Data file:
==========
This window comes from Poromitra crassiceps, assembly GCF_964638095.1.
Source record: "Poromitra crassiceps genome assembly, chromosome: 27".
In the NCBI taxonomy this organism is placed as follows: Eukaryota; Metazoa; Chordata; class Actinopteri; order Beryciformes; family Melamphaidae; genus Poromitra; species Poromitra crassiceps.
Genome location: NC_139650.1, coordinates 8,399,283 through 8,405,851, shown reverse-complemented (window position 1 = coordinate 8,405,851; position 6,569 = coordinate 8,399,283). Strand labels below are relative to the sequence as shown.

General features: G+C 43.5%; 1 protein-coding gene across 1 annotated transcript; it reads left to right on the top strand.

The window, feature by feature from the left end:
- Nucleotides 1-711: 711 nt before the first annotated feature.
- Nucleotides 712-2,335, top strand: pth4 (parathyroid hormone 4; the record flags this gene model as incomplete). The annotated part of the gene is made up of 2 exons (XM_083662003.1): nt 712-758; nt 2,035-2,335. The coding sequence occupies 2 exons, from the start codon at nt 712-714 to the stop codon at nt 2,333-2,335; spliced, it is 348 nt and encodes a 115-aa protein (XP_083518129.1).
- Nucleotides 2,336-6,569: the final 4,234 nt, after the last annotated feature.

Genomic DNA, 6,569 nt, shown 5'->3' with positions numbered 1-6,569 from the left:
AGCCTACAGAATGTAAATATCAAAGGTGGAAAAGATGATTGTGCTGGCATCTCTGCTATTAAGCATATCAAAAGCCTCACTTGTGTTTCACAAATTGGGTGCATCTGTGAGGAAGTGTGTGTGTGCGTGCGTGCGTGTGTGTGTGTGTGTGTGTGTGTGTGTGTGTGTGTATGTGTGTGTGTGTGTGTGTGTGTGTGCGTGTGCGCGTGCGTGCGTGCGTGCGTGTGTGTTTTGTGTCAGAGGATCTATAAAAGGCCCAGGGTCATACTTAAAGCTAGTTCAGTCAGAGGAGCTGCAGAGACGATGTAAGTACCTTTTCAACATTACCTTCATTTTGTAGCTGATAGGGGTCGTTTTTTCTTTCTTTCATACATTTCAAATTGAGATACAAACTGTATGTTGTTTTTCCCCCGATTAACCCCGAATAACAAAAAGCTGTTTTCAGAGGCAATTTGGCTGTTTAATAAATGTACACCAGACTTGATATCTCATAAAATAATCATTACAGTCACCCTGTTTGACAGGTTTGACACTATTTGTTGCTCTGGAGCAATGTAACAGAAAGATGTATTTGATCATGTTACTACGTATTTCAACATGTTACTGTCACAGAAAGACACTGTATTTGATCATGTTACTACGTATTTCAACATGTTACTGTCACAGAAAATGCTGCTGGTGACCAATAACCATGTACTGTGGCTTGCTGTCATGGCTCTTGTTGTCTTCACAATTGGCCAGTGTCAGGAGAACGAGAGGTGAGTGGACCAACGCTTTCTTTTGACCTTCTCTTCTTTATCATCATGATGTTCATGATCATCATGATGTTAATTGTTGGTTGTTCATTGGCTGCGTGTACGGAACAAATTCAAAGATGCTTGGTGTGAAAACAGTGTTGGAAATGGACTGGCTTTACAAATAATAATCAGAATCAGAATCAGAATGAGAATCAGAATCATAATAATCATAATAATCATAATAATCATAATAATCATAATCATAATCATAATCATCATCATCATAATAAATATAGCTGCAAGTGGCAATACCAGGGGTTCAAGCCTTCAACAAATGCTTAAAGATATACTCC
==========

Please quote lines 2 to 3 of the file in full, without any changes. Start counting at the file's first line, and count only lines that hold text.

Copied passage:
Source record: "Poromitra crassiceps genome assembly, chromosome: 27".
In the NCBI taxonomy this organism is placed as follows: Eukaryota; Metazoa; Chordata; class Actinopteri; order Beryciformes; family Melamphaidae; genus Poromitra; species Poromitra crassiceps.